**Set Brewery as an intrinsic index**

Is **Brewery** an intrinsic index for the **Supply Constraint** array? The answer is YES because we need to enforce the respective Supply Constraints on all breweries simultaneously. Make sure to include **Brewery** in the Intrinsic Indexes list for the **Supply Constraint** node.

Constraint Supply_constraint := Sum(Shipment_Quantity, Market) <= Production_Limits Supply_constraint attribute Intrinsic Indexes := [Brewery]

Is **Market** an intrinsic index for the **Supply Constraint**? The answer is NO because **Market** is not a dimension of the array at all. The Sum() function eliminates it, leaving the array with only one dimension.

**Demand Constraint**

The **Demand Constraint** ensures that each market region receives a total quantity from all breweries greater than or equal to the market demand. The input array **Delivery Targets** is dimensioned by *Market*, and therefore the **Demand Constraint** will also have this dimension.

The **Demand Constraint** array defines four constraints; one for each **Market.**

**Set Market as an intrinsic index**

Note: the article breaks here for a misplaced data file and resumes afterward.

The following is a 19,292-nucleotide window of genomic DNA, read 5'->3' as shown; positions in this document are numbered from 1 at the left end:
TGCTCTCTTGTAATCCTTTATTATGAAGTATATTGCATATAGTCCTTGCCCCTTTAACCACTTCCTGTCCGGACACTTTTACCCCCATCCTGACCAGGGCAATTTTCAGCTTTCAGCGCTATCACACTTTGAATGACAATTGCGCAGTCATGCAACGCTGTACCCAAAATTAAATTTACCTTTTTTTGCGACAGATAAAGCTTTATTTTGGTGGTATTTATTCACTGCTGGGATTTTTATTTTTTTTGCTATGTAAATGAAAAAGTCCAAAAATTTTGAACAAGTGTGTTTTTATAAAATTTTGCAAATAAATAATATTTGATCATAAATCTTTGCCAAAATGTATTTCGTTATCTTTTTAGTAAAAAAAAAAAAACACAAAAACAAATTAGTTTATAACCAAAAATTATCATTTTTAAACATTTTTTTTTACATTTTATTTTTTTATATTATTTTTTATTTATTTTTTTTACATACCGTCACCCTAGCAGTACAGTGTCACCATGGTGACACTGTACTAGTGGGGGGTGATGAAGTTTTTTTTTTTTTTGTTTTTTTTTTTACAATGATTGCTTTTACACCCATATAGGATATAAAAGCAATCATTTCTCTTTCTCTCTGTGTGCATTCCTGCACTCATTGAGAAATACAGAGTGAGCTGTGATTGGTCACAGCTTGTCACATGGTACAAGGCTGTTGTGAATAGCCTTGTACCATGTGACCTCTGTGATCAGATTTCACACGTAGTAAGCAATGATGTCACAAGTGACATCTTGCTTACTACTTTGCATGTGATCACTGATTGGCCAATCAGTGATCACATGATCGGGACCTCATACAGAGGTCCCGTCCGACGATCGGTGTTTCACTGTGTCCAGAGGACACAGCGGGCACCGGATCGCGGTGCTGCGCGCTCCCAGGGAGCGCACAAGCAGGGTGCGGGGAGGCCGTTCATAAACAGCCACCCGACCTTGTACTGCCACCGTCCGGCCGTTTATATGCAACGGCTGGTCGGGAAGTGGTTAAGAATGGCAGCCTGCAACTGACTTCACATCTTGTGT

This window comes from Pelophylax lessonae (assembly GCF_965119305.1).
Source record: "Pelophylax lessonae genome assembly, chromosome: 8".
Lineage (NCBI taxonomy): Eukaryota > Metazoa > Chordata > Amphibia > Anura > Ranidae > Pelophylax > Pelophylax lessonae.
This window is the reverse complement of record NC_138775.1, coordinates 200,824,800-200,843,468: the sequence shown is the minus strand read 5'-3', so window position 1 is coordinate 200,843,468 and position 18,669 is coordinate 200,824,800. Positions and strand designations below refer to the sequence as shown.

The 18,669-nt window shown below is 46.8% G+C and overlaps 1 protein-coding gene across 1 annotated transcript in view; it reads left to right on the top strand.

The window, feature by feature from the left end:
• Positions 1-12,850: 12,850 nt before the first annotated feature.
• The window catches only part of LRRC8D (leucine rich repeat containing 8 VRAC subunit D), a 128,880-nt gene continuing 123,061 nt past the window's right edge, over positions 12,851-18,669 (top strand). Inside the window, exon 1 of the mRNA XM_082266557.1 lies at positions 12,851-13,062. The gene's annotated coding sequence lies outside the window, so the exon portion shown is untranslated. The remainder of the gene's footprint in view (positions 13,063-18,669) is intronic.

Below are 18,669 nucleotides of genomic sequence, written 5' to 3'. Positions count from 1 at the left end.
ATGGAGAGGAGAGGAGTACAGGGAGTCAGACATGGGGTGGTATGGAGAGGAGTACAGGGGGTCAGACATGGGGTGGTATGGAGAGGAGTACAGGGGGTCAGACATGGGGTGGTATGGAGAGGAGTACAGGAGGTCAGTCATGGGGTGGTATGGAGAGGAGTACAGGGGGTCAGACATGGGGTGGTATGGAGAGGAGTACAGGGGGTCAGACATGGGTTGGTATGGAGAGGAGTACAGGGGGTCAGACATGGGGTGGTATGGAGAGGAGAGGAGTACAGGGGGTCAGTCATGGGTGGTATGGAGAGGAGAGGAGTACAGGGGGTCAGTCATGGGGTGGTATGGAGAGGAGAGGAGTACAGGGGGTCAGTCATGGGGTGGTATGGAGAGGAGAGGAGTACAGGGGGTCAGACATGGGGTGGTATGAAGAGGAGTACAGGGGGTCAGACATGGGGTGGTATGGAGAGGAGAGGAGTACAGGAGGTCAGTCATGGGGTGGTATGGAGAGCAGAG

**Market** is an intrinsic index for the Demand Constraint because the solution should meet quotas for all markets. Make sure to include **Market** in the Intrinsic Indexes list for the **Demand Constraint** node.

Constraint Demand_constraint := Sum(Shipment_Quantity, Brewery) >= Delivery_Target Demand_constraint attribute Intrinsic Indexes := [Market]

The Sum() function eliminates **Brewery** from the array.

**Optimization Node**

Remembering required attributes of the DefineOptimization() function as described in the Quick Start, we need to identify Decisions, Constraints, and the Objective to be minimized/maximized.

Variable Optimization := DefineOptimization (Decision: Shipment_Quantity, Constraints: Supply_Constraint, Demand_Constraint, Minimize: Total_Dist_Cost)

**Solution Node**

We obtain the solution using the OptSolution() function. The first parameter identifies the optimization node. The second parameter (optional) identifies a specific Decision for which the solution should be represented.

Decision Optimized_Solution := OptSolution(Optimization, Shipment_Quantity)